A few weeks ago, food writer and New York Times columnist Mark Bittman dipped his toe into the sea of pop culture studies with his column on Beyonce’s PepsiCo deal, “Why Do Stars Think It’s O.K. to Sell Soda?” In the piece, Bittman’s eponymous question proves to be rhetorical. Instead of exploring why “stars think it’s o.k. to sell soda,” he explains why they shouldn’t: because soda’s empty calories “directly cause weight gain” and are linked to “obesity and [therefore] early death”.
Bittman’s piece focuses on superstar Beyonce’s enormous endorsement deal from Pepsi in compensation for her performance at the Pepsi Superbowl Halftime Show and her image being emblazened on limited-edition Pepsi cans, an effort on which Pepsi is spending $50 million. In this column and elsewhere, Bittman advocates for legal limitations on soda (for example, making food stamps ineligible for soda purchases), and so he has a clear sense that Beyonce’s choice is a bad one for the health of her fans. He writes that “Knowles is renting her image to a product that may one day be ranked with cigarettes as a killer we were too slow to rein in.”
But Bittman misses an opportunity to understand this Beyonce deal when he rushes to moralize it. Given Beyonce’s political activism, even her advocacy for Michelle Obama’s “Let’s Move” campaign, Bittman see’s her choice to pose for Pepsi as mere hypocrisy. To Bittman, soda is an obvious killer, an ingestible non-food that should be regulated with “anti-tobacco-style legislation and [tried in the court of] public opinion.” Looking at Britney’s Pepsi ad above, for example, it clearly markets Pepsi as hip, aspirational, youthful, energetic, democratic, carefree, and sexy. Those are still characteristics fans associate with Beyonce, and her acceptance of the Pepsi deal suggests that Pepsi still reads hip, youthful and fun – what may be the bigger shift here from Britney days is not that Pepsi has changed but that a black woman can be the face of hip, youthful, sexy and fun.
Bittman’s equivalence between soda and cigarettes is a false one precisely because of their differences in the eyes of contemporary American consumers. Beyonce has accepted an endorsement deal from Pepsi without damaging her image of “success, health, talent, fitness, and glamour” (Center for Science in the Public Interest qtd in Bittman). This speaks not only to the strength of Beyonce’s star image but also indicates that soda is not perceived by most as it is by Mark Bittman. He laments that “Seemingly, no celebrities turn down endorsement deals for ethical reasons,” but of course we know that Beyonce would turn down any endorsement deal, no matter the payday, with a cigarette company. She doesn’t even shell for alcohol. (Carcinogenic cosmetics are another story.) Beyonce’s proud acceptance of this deal is an indicator of public opinion on soda: we don’t see it as a killer, not yet. Bittman would do better to understand the meaning of her choice and what it means about soda’s public image.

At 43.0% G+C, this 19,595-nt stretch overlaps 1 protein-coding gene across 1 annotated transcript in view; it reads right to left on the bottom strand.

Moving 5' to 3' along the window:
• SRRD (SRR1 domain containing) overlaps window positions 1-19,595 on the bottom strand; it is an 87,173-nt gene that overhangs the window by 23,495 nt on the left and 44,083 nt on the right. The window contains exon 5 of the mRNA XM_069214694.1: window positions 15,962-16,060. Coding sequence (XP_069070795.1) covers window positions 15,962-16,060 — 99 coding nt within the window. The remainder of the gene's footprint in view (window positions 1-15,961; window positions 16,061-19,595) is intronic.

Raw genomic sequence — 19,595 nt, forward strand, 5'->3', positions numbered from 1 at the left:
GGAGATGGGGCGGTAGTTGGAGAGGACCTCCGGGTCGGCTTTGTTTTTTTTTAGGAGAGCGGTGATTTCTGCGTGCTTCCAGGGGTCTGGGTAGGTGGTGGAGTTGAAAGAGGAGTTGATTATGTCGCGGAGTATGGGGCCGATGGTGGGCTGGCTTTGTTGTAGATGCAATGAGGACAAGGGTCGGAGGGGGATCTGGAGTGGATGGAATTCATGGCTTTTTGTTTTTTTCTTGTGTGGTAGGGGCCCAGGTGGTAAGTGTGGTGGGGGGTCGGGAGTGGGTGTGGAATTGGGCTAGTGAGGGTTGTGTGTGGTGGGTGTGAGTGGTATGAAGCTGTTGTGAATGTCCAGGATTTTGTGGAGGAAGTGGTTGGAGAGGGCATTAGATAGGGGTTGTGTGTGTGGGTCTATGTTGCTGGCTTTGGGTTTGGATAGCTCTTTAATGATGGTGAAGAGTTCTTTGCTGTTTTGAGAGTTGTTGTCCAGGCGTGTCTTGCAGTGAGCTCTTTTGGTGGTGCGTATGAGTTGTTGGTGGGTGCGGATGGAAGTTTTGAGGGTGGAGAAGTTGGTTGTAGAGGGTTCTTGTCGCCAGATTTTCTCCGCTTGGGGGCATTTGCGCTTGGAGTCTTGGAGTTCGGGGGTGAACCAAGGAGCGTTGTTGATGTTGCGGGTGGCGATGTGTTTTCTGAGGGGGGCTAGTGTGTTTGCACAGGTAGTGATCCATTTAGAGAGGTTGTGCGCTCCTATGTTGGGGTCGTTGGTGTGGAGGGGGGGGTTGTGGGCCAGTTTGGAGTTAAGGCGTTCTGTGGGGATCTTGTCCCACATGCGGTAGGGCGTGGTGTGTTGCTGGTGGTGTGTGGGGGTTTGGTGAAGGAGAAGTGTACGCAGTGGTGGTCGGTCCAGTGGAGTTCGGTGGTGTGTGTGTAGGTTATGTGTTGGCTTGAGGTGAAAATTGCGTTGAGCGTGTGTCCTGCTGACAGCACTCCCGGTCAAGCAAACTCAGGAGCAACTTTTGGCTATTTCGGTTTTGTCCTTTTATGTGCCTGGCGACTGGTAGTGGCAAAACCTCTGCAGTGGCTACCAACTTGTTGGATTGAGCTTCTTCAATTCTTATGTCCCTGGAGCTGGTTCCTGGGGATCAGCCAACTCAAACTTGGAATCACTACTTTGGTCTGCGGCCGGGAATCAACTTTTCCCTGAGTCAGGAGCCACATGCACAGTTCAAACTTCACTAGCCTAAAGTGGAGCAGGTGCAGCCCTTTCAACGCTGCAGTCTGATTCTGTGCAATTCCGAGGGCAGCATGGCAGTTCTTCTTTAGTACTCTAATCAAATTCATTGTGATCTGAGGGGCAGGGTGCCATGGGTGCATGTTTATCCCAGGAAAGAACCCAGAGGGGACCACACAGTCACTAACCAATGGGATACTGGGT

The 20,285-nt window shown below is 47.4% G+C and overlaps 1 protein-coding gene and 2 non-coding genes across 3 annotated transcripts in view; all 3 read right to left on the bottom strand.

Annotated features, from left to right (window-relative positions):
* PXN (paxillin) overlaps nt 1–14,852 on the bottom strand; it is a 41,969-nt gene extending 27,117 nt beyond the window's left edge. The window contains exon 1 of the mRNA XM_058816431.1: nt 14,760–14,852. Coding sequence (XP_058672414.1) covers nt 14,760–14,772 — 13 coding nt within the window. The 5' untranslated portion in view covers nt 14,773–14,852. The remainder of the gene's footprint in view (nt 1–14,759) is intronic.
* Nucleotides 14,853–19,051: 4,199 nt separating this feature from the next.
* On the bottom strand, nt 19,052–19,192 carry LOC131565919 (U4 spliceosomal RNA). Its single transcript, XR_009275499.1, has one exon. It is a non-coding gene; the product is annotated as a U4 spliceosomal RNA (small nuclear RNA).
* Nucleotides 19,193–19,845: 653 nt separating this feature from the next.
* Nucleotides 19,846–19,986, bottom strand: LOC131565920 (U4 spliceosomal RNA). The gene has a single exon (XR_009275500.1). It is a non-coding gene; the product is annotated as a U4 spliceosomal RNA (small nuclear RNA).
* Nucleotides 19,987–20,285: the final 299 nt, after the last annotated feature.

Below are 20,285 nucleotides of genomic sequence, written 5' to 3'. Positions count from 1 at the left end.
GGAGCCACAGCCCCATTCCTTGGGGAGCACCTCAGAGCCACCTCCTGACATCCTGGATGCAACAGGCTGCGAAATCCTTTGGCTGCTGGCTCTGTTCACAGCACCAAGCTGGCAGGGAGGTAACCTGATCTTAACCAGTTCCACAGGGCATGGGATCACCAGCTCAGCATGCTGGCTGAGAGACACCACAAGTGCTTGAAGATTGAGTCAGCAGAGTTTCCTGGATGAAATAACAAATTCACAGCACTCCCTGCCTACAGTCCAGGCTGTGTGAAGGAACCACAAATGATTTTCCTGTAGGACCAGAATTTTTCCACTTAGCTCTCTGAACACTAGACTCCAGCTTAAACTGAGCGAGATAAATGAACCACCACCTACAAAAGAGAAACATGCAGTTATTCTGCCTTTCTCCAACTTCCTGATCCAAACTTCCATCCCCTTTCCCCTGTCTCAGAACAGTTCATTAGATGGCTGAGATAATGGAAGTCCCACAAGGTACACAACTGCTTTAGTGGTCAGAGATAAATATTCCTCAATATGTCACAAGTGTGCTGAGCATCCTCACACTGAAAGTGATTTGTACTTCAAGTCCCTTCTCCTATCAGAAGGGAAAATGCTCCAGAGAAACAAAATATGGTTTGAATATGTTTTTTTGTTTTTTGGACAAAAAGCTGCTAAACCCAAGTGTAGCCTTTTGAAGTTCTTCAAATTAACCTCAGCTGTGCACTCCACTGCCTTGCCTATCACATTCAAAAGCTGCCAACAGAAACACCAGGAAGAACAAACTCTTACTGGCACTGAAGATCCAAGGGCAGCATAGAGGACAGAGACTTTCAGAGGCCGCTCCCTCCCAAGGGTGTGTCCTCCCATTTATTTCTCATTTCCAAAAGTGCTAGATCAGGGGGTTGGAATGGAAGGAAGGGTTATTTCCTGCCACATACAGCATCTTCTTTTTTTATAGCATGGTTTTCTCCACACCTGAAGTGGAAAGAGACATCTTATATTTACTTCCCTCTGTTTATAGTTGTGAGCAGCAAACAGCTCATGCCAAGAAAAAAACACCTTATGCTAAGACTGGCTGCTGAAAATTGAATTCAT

(Side note: While we’re here, though, let me praise Mark Bittman. That the food-centric writings of a cookbook author are so incisively political speaks to the centrality of food and food policy to many national debates and struggles. His writings on food politics cut to the core of so many facets of American life, government, and community right now: public health disaster, big business corruption, pollution and global warming, revolving doors between government agencies and corporate board rooms, and–let’s not forget this–the thousands of grass roots movements in food, community, and sustainability taking hold across the country every day.)
Byron Hurt’s new documentary, Soul Food, is streaming on PBS.org until January 22. It uses the death of Hurt’s father as a jumping-off point to an exploration of how food health and security impact African American community. Most interesting to me in the film were folks’ contrasting responses to soul food’s roots in slavery: some people took eating the chicken feet white folks wouldn’t eat as a badge of honor, while others rejected slave foods for their association with enslavement. The film is a great exploration of so many foods we think of as plain American: mac n’cheese, fried chicken, stewed greens, but put in the context of African-American history, experience, and culture.
The film was also a surprising compliment to Isabel Wilkerson’s The Warmth of Other Suns, which (as a story of the Great Migration) is a book about travel, about eating on the go, and about the movements of traditions and cultures of which food is a huge part. Anyway, check out the film and let me know what you think!